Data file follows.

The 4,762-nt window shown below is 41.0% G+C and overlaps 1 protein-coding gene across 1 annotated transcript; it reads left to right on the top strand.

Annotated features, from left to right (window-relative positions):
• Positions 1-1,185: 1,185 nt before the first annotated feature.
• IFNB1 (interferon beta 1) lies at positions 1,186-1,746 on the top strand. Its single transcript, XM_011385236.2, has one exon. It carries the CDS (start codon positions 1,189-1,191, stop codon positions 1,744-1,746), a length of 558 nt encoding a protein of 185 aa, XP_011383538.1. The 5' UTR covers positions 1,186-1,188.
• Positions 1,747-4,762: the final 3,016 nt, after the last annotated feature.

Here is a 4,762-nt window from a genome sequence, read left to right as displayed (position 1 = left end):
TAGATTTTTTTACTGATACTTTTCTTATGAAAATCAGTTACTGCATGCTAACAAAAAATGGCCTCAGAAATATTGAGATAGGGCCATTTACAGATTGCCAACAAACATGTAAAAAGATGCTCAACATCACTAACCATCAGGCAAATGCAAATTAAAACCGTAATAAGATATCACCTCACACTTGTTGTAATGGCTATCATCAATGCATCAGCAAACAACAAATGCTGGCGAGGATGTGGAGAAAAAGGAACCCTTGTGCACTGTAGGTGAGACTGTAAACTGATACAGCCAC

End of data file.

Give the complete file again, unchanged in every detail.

The 4,762-nt window shown below is 41.0% G+C and overlaps 1 protein-coding gene across 1 annotated transcript; it reads left to right on the top strand.

Annotated features, from left to right (window-relative positions):
• Positions 1-1,185: 1,185 nt before the first annotated feature.
• IFNB1 (interferon beta 1) lies at positions 1,186-1,746 on the top strand. Its single transcript, XM_011385236.2, has one exon. It carries the CDS (start codon positions 1,189-1,191, stop codon positions 1,744-1,746), a length of 558 nt encoding a protein of 185 aa, XP_011383538.1. The 5' UTR covers positions 1,186-1,188.
• Positions 1,747-4,762: the final 3,016 nt, after the last annotated feature.

Here is a 4,762-nt window from a genome sequence, read left to right as displayed (position 1 = left end):
TAGATTTTTTTACTGATACTTTTCTTATGAAAATCAGTTACTGCATGCTAACAAAAAATGGCCTCAGAAATATTGAGATAGGGCCATTTACAGATTGCCAACAAACATGTAAAAAGATGCTCAACATCACTAACCATCAGGCAAATGCAAATTAAAACCGTAATAAGATATCACCTCACACTTGTTGTAATGGCTATCATCAATGCATCAGCAAACAACAAATGCTGGCGAGGATGTGGAGAAAAAGGAACCCTTGTGCACTGTAGGTGAGACTGTAAACTGATACAGCCAC